Newest Review: ... end up waiting hours for free seats and when they promise to give a refund when you request one they don't because you happened to pay by v... more
Step back in time with the steam train.
Isle of Wight Steam Railway (Isle of Wight)
Member Name: Absy_Baby
Isle of Wight Steam Railway (Isle of Wight)
Advantages: An authentic and historic travel experience.
Disadvantages: A bit pricey for what it is.
The Isle of Wight Steam Railway is located in Havenstreet not too far (approximately 3 miles) from Ryde or Newport. Although there are 3 train stations that the train stops at, you can only pay and gain access to the Steam Train at this station.
The train stations are:
The train doesn't currently stop at Ashey, I am unsure why.
We followed the signs from Ryde towards the Steam Train and Havenstreet, you go out in the countryside and down some rather small lanes, but the Train Station is on the left hand side as is the car park. The car park isn't massive but it was rather quiet when we visited thanks to it being October and mid week. Parking is free.
At the entrance booth you are asked whether you want first class or third class tickets. God only knows what happened to second class?
First Class / Third Class
Adult - £13.00 / £9.00
Child (5-15 years) - £8.50 / £4.50
Infant (0-4 years) - FREE / FREE
Family Fare - £38.50 / £22.50
Dogs - £3.00 / £3.00
Amazingly the above prices for 2009 were held at 2008 prices. I find this worrying at these prices anyway.
Like I said Havenstreet is the main station and has the following facilities and amenities:
Station Buffet (cafe)
Station Museum of Island Railway History
Childrens Play Area
Although with the above you would assume the site to be of reasonable size, especially seeing the prices, but it is surprisingly small and there really isn't a lot there. The biggest thing is probably the cafe.
I thought the pricing was rather expensive, after all an all day travel card from where I live outside Zone 6 in to the centre of London - Zone 1, costs £12.50.
If there had been more to do, then perhaps I wouldn't complain but there was limited things to see, the museum was small and there wasn't much on display. I know I shouldn't be this petty either but it smelt funny.
If there had been more than the 30 people there while we were, it would have been cramped in the station grounds, especially on a wet or damp day, when no-one wants to go on the Woodland Walk or go on to the surrounding greenery.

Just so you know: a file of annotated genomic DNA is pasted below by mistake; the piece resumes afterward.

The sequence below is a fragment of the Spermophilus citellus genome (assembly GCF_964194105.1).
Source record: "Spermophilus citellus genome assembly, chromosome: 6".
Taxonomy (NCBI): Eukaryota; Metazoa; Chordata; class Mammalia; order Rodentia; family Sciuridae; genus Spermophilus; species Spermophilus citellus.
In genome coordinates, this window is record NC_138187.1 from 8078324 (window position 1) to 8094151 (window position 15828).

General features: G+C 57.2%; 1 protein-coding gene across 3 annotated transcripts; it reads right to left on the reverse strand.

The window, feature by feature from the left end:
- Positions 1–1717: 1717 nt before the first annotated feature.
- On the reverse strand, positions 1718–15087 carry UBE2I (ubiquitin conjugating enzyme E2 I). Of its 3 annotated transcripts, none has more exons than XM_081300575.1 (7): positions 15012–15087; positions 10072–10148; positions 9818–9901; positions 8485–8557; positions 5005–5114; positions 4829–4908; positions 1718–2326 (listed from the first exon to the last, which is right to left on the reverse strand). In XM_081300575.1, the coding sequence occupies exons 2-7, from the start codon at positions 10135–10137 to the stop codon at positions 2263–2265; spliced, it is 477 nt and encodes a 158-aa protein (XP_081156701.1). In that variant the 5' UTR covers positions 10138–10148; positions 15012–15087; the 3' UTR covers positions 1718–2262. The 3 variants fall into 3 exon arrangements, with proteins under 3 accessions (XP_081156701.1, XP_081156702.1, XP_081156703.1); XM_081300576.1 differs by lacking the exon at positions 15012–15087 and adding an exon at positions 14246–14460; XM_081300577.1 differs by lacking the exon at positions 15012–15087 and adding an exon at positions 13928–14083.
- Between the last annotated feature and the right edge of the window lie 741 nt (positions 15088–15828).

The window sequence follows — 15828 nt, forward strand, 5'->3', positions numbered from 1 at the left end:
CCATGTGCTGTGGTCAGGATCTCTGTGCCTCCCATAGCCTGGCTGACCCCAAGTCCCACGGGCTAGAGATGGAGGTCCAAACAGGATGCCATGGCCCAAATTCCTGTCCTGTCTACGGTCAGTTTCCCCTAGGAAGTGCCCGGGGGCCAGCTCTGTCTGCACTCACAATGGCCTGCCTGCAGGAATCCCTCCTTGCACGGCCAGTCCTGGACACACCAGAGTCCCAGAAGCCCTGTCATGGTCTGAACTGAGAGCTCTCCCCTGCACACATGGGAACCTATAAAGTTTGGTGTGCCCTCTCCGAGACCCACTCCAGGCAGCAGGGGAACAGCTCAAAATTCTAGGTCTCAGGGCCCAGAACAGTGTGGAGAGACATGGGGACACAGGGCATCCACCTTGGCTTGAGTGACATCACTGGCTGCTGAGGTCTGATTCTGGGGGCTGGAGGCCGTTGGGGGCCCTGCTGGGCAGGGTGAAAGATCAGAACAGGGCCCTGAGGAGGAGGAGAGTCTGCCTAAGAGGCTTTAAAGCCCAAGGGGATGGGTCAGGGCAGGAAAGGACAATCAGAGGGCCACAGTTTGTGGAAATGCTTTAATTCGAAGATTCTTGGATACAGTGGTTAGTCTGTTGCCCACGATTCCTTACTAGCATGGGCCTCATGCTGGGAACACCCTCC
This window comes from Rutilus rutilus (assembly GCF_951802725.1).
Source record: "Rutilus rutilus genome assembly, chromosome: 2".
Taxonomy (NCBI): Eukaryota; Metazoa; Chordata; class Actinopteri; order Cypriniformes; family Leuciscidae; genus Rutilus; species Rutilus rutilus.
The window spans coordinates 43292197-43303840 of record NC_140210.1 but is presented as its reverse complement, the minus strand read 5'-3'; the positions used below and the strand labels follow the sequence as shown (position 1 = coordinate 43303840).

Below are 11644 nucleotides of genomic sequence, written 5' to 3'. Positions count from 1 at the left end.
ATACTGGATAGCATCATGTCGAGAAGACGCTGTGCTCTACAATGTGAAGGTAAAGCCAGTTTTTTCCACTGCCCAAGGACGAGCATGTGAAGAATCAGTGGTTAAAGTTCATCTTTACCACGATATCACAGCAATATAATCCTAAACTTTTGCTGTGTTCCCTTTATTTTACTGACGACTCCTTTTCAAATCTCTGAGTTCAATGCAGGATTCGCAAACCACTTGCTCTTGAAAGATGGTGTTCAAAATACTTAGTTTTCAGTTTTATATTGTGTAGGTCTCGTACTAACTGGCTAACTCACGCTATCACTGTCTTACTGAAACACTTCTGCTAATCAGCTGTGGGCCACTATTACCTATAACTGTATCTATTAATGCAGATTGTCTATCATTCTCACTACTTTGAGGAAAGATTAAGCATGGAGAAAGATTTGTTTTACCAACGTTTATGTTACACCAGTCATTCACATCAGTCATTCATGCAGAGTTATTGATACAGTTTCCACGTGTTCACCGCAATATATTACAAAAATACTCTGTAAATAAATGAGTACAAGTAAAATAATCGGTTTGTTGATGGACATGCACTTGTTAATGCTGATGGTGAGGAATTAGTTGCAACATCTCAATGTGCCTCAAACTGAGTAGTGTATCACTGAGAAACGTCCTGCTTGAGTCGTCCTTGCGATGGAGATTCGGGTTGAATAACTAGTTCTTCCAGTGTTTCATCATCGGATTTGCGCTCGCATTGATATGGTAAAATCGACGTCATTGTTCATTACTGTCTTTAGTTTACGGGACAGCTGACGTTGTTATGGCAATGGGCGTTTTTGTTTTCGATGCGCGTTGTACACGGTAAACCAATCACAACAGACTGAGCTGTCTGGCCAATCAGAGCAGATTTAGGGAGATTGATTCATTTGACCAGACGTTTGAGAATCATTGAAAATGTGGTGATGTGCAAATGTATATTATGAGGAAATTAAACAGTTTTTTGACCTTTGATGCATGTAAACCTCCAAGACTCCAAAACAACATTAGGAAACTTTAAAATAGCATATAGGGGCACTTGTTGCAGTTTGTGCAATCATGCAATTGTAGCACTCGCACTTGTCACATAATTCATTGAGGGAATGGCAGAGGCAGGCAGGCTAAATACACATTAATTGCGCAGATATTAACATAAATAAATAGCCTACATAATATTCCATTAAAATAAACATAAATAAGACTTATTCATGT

If it was a nice day I can imagine having a picnic and watching the trains comes in and pass through. I think this may get boring though. If you have little children the play area is good but I wouldn't suggest paying the price for it, the local park can compete it isn't overly fantastic but available if you are there.
The difference between 1st and 3rd class is simply the upholstery, each carriage has a door on each side, and two benches in it one facing forward and one backward. It is nice quite cosy although you could fit 4 adults on each bench. 8 adults per carriage. We had out 3rd class carriage to ourselves. The seats are rather old and all the springs are worn and out of place, it doesn't make for the most comfy ride.
First class has been re upholstered and is far more comfy and looks more expensive and classy. To be honest though, there isn't much difference. After all it is just a train ride.
The windows are slide down ones and the doors do not lock, I can understand the simple engineering behind these from the period in which steam trains were used but unfortunately I wouldn't say this was safe, it says on the inside of the carriage please do not hang out of the window, a lot of parents were allowing their children to do this, it would only take them knocking the handle on the door and falling out mid ride. Not safe.
The other stations are described as:
Wootton - a quiet country terminus on the main bus route from Ryde and Newport. This just means that Wootton is in the middle of nowhere and there is nothing there, a small station with toilets and no other facilities.
Ashey - a quiet rural halt, no road access and only accessible on foot. This is not really a station, more of a platform amongst some bushes and trees with nothing there. Not that this matters, the train doesn't stop anyway.
Smallbrook - the interchange between the steam railway and the islands electric trains. Again there is no road or footpath access here, if you want to get on the steam train you must come by train. If you want to leave the steam train you must get on an electric train. There is more movement here, and you can understand why, people can enter and leave this way, it is another entrance to the attraction.
The round trip lasts about 45 minutes, it was not the most thrilling adventure I have ever had, it was a nice experience and we did enjoy looking at the front and having a peek at the driver doing all his stuff while the train was in the station.
The facilities need to be improved for the price you pay. Unless you can accept the majority of your money pays for the running and maintenance of these great pieces of engineering and history. Unfortunately for me, I would have rather of paid less and then had the option to donate money, which I would have, I suppose not everyone is like me though.
It is a good experience, I just wouldn't call it a whole day out.
Summary: If you haven't been on a steam train this is a good way to do it.
More reviews in the field of Sightseeing National
- Sywell Aerodrome (Northampton)
- Arbour Low (Peak District)
- Alfriston Clergy House (Alfriston, East Sussex)
- Portland Bill Lighthouse (Portland, Dorset)
- Portland Castle (Portland, Dorset)
- The Durham Brewery Tour (Durham)
- Clitheroe Castle (Clitheroe, Lancashire)
- Etal Castle (Northumberland)
- Dunluce Centre (Portrush)
- Kingston Lacy (Dorset)